Everything You Need to Know About Vampire Facials
In May 2019, it was reported that two clients of a now-closed spa in New Mexico had tested positive for HIV, causing the state's health department to continue to urge previous customers to get tested for HIV and hepatitis.
The New Mexico Department of Health (NMDOH) later released a statement saying that it would investigate the two cases of infection among clients who had injection procedures done at the VIP Spa in Albuquerque between May and September 2018.
Health officials were especially encouraging people who had gotten a vampire facial at the spa to get tested for HIV. The two clients who are HIV positive also have the same HIV virus type, which makes it more likely that the infections are the result of a procedure performed at the spa they both went to.
Fast forward to 2021, and the former owner of the salon has been has been indicted on 24 felonies, including fraud and practicing medicine without a license.
In light of this new risk related to the trendy treatment, we've broken down everything you need to know about vampire facials.
What Is a Vampire Facial?
Vampire facials, also known as the platelet-rich plasma facial, involve drawing small amounts of your own blood, separating the platelets, and injecting them into your face through micro-needles.
According to the American Academy of Orthopaedic Surgeons, PRP treatments are also meant to help treat sprained knees and chronic tendon injuries. However, it's also used to enhance your skin. Erica Walters, MD, medical director at Park Avenue Skin, told InStyle in 2017 that PRP injections remove fine lines around the mouth and help eliminate any lines or bags around the eyes.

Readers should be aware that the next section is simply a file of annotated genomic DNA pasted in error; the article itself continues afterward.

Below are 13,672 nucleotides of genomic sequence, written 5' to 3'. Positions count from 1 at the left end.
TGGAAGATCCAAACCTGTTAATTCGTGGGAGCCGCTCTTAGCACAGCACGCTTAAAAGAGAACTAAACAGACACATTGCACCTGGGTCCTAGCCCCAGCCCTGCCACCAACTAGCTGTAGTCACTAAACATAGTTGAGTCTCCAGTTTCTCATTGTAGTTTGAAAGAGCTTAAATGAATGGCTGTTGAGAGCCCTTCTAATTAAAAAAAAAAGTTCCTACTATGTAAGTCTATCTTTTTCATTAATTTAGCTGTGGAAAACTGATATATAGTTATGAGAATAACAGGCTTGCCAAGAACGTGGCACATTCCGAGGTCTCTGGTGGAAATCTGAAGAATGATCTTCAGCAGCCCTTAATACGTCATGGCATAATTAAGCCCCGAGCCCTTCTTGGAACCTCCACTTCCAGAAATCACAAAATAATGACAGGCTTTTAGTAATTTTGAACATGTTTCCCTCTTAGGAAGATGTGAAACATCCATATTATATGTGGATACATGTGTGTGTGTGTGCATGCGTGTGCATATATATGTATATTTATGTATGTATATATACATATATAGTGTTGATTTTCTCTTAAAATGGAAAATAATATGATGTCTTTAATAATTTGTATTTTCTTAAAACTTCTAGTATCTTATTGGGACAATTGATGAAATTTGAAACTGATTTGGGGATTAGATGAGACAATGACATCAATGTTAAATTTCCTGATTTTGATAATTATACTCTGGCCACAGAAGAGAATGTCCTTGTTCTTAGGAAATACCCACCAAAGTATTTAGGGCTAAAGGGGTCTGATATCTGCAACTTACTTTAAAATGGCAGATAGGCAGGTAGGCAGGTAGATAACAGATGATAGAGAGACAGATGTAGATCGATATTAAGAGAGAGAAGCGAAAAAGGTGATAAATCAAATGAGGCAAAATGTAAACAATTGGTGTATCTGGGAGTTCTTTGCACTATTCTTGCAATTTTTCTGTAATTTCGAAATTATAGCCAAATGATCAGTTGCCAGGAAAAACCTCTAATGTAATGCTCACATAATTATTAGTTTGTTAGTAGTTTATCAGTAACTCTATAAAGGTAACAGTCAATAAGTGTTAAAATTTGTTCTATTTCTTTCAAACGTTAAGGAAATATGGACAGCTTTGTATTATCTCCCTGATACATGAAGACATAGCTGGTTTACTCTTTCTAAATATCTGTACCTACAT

"It also helps to reduce hyperpigmentation and any acne scarring," she said at the time.
The treatment has gotten so trendy in recent years that even Kim Kardashian has tried it, in a memorable episode of Kourtney and Kim Take Miami. (She later admitted that it's the one treatment she would never do again.)
Are There Any Common Risks Associated With a Vampire Facial?
As you can tell, the treatment is probably not for the faint of heart. And while it seems extreme, the vampire facial is usually safe when done properly. But if clinics don't sterilize the microneedling pen or dispose of it between facials, that could spread infections. According to the Centers for Disease Control and Prevention, HIV, hepatitis B, and hepatitis C can spread through injuries from sharp objects, such as needlesticks, as well as mucous membrane, and skin exposures.
The VIP Spa closed back in September 2018, when officials "identified practices that could potentially spread blood-borne infections, such as HIV, hepatitis B, and hepatitis C to clients," according to the New Mexico Department of Health. When news first broke of the spa's closure, Michael Landen, MD, epidemiologist at the NMDOH, told local news network KOAT that upon inspection, he was concerned with the way the spa stored, handled, and disposed of needles.
"That's concerning, because if needles aren't handled appropriately, you could potentially increase the risk of a blood-borne infection," he said at the time.
Infections like this are rare, but if you want to take precautions, the NMDOH advises, "Any persons desiring cosmetic services involving needle injections should verify the services are being provided by a licensed medical provider."
In other words, if you're curious about the vampire facial (or any treatment at all, for that matter), make sure you book an appointment with a trusted licensed professional.
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